V&A – no more academic reproduction fees

On the VRA listserv, Christine Sundt pointed to a brief article about a new policy at the Victoria and Albert Museum in London (V&A) – our friends in the UK have decided, so the headline of the article, to “scrap academic reproduction fees” for their images early next year. Alan Seal, Head of Records and Collections Services, talked briefly about this move during MCN, commenting that the V&A is poised to put upwards of 30k digital images in high resolution online very soon. It looks as though the V&A will use OAI and CDWA Lite to make the images available – Alan has been participating in the monthly conference calls of our Museum Collections Sharing Working Group, and seems well poised to become a major implementer of this suite of standards.

I recently guest-spoke in the JFK University Museum Studies Program, and it never fails to amaze me how alive & well expectations of significant revenue through reproduction still are. I had two quotes from Simon Tanner’s study for them, which I think made some of the students reconsider:

“Museums do not carry out image creation or rights and reproduction activity because of its profitability.”
“Everyone interviewed wants to recoup costs but almost none claimed to actually achieve or expected to achieve this.”

I’m thrilled to hear that the V&A has made the gutsy move to value the increased circulation of their materials higher than the (comparatively small) revenue stream they have achieved by licensing it!

7 Comments on “V&A – no more academic reproduction fees”

  1. Yeah, the format is quite weird and I confess to only having read a few pages. I would also be glad to see it as a pdf.

    And yes, I was happy to have my UK-repository notions upended by the V&A turn of events. The internet may destroy boundaries in many respects but for repository fossickers like myself, the country location remains a prominent aspect. Although, I admit to a warming to UK holdings in recent times – despite the V&A announcement – familiarity confers greater confidence and ease of traversing idiosyncratic web architecture, if that makes any sense. Cheers.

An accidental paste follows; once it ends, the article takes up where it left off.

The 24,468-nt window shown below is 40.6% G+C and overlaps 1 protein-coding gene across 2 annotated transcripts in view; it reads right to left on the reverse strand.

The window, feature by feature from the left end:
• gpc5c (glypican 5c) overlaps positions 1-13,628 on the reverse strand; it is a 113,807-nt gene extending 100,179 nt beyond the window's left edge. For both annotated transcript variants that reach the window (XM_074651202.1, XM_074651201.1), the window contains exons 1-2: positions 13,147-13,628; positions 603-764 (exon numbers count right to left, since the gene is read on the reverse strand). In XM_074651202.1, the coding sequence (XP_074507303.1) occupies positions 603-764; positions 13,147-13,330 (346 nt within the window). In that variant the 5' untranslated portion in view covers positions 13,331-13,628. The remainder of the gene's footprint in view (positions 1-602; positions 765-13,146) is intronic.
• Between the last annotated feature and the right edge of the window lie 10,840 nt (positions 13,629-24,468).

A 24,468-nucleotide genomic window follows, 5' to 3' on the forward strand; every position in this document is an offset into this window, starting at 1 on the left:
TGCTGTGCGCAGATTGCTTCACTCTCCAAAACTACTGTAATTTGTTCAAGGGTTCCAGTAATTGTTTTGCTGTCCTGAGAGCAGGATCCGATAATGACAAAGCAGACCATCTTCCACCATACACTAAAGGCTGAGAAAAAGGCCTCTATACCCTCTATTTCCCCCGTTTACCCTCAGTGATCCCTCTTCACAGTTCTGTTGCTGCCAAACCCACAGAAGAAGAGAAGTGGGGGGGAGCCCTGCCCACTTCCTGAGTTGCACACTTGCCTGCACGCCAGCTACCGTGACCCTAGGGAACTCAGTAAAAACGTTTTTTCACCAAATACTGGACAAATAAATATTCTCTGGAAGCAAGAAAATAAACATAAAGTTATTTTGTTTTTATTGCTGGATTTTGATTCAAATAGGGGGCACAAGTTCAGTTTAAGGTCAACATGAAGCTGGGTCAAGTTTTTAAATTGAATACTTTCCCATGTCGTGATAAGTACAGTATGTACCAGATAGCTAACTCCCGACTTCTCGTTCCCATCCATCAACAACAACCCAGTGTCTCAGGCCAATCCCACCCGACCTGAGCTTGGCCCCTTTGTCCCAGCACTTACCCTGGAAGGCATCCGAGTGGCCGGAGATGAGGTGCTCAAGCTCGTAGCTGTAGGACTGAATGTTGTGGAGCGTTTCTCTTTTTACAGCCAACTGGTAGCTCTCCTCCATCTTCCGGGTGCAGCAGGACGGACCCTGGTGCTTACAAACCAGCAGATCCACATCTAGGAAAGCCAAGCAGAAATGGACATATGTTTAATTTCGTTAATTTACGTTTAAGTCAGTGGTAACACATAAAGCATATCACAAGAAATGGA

2. I did see the study and have even quoted it in a previous blog at http://hangingtogether.org/?p=158. However, I still haven’t read it completely. I have to confess I’m very frustrated with the format in which the study is being made available. As far as I can tell, there isn’t a complete pdf file that I can print – I have to download every single chapter (and there are many!), and then print them. I’ve e-mailed the folks at Rice U about this, and they promised to publish a pdf.

    As to UK instititutions being conservative in terms of providing access – isn’t it refreshing to see our expectations and stereotypes contradicted? I’ll ask Alan Seal next time I speak with him how the V&A hopes to measure the public impact of this new policy!

  3. Hi, Gunter— thanks again for speaking and for sending this article to our class. I’m excited to see V&A taking this step as well… I have a stereotype of UK museums being mostly very traditional and conservative, and I’m glad to have that disproven any chance I get.

    Like a commenter at the original article, I wonder just how far they plan to extend the definition of educational use. I’ll be interested to see what this does in terms of increasing the museum’s reputation and standing, and eventually how it affects their attendance.

  4. Forgive me if you know about this already but an up to date review called ‘Art History and Its Publications in the Electronic Age’ by Hilary Ballon, Mariet Westermann is available through Rice University Press.
    [very interesting to see a UK repository taking such a ‘public-oriented’ line. In my experience UK sites are the most notorious in terms of attempting to slap, what I call: pseudo-de novo copyright over public domain works.]

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